We hope that your trash (and your recyclables) are moving along at the proper pace.
Dave & Paula

Thursday, December 13, 2012

How do YOU spell "Hippy-Hoppa?"

Apparently, there are two ways to write the name of this surprisingly pleasant medium-sized town in northwest Ecuador, which we briefly visited to check on a missionary.  The first is the more common:
The second is more interesting and certainly less pronounceable.
We also found the inspiration for any anthropomorphic (person-like) trees in the Ceibo pronounced "Say-bo" for all you Jipijapans, which is the official national tree.  We would suppose that the Ecuadorian countryside gets downright spooky on a full moon when these guys start walking around.
Our visits to the missionaries brought us to the seaside town of Bahía ("Bay") where we spent a pleasant night in a near-abandoned hotel, and squeezed in a walk on the beach before night fell.
Back in Guayaquil, we had the honor of presenting the usual, scintillating PowerPoints (see "GI Distress, Ingrown Toenails; gross presentations concerning") to the missionaries in that city.  However, the missionaries were rescued from sheer PowerPoint boredom by the fact that it's Christmas.
The missionaries had a good time with their presentations, and visiting with each other and their great Mission President and his wife.
We were also able to attend the beautiful Guayaquil Temple with the group.  And yes, I have sunscreen on that bald head.  They don't call it Ecuador ("Equator") for nothing.
So, we're back in good-old chilly, rainy Bogotá, trying to ignore the guys banging and chipping on the roof.  It was a rich and instructive trip and luckily, the missionaries are doing well health-wise.
We hope that your trees don't start walking around.  Too much.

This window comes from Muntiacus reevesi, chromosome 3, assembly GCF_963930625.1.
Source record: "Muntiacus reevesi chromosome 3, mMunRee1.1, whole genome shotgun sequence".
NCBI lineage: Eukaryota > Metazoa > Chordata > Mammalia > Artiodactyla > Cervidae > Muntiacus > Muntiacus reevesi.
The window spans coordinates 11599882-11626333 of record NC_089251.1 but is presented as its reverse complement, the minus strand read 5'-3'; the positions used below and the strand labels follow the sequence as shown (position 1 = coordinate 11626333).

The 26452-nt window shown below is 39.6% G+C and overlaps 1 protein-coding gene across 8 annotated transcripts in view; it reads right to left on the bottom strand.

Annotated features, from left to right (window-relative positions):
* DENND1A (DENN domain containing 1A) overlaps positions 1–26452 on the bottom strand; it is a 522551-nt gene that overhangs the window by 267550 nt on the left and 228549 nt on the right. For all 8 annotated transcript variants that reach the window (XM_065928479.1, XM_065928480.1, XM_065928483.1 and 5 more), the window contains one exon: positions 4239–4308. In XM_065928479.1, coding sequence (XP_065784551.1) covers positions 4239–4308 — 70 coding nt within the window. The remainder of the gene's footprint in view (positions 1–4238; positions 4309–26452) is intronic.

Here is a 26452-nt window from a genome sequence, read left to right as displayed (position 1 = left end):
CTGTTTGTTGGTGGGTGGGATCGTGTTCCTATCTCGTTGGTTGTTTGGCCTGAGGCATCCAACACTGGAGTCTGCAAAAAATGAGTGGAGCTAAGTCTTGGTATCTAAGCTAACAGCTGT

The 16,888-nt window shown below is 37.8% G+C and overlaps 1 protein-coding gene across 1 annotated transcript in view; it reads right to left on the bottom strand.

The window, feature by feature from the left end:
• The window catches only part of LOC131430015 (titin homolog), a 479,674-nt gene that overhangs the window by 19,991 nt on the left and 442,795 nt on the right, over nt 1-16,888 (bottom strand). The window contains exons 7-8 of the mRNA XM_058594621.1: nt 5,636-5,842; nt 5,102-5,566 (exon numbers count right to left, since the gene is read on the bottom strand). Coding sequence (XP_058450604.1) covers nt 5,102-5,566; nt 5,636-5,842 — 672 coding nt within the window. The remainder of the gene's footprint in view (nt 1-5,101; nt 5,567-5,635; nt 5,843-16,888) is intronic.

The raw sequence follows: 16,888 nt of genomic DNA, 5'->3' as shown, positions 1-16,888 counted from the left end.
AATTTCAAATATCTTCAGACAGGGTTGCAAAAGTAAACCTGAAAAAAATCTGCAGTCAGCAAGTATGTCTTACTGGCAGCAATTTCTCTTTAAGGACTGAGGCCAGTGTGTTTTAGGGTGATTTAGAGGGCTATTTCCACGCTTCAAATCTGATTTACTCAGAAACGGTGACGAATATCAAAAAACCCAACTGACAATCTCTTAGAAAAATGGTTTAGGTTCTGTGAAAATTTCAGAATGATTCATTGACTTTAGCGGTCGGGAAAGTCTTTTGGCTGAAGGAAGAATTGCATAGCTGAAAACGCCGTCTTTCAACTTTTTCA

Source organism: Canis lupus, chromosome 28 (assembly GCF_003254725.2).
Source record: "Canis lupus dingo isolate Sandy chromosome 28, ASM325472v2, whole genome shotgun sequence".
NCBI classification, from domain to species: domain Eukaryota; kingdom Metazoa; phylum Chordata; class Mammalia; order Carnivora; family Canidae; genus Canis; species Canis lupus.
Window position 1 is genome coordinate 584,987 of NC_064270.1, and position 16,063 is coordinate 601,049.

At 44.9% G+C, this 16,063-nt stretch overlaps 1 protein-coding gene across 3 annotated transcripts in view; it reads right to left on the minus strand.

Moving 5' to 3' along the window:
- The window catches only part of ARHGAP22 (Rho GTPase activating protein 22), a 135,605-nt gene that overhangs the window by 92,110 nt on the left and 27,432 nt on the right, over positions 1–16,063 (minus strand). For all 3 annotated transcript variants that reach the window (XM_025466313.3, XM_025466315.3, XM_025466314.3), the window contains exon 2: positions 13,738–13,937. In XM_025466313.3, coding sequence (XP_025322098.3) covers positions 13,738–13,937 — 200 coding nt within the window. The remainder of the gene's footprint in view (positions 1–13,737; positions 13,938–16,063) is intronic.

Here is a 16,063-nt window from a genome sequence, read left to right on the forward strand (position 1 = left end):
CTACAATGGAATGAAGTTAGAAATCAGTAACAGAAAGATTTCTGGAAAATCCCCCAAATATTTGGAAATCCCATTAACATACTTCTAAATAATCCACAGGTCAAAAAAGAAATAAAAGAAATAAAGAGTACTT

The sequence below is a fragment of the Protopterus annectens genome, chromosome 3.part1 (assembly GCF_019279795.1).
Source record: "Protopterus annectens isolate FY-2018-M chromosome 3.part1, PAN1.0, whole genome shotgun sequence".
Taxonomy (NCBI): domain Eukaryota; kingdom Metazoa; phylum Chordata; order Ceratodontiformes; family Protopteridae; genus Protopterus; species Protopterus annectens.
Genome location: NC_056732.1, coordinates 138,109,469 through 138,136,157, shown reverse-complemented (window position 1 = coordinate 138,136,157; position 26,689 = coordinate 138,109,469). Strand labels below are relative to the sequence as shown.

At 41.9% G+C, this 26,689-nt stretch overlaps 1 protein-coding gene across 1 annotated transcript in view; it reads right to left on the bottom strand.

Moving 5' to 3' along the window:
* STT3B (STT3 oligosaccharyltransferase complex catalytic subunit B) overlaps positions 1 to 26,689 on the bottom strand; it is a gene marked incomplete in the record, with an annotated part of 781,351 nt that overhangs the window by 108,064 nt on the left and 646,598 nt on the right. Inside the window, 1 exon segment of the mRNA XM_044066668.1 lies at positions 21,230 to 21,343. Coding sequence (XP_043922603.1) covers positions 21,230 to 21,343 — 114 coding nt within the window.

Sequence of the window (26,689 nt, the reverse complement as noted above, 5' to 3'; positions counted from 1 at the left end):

Dave & Paula

Saturday, December 8, 2012

OK, take one city off the "have to see" list

We are once again on the road, this time to help chase down contacts of a sick missionary with a communicable disease and have them all tested.  This has brought us to Portoviejo, Ecuador, which as you're aware, is known as "The City of the Royal Tamarind Trees," though looking out the window, I can't see one for the life of me.
So, we flew to Guayaquil, stayed overnight with the Mission President, then got on the bus to Portoviejo.  Paula had to make sure that the curtains were straight. 
The two young missionary Assistants to the President, didn't seem as worried about the whole curtain-straight thing.
I must say that the four-hour bus ride was enchanting.  I must say that or the Ecuadorian Department of Tourism will revoke my visa.  Actually, it was not, and the violent (and most likely pirated) DVD of some regrettable export of American culture that was playing on the bus wasn't either. 
Portoviejo has had some tough times, but is coming back as a center of agriculture for the region. How can you not like a place with an angel guarding the local mall?
 We gathered up those who had some risk, and told them about what they had to do.  This picture was taken BEFORE they were informed.
 We guarded the exits at the clinic.
Everyone survived, with strict instructions to not go into too gory details in their weekly letter home to their mother.
So, what do you do in Portoviejo while waiting for results?  Well, you can hang out at La Casa Del Guardafango, or 'The House of the Mudflap.'
Or head across the street from our hotel with your squeaky moto to La Esquina del Lubricante, or 'Lubrication Corner.'
Or (duh!) you catch up on your sleep!
We hope that your test results come back negative, also.  
And by the way, sadly for the Portoviejo tourism folks, you can probably drop if from the list.
Dave & Paula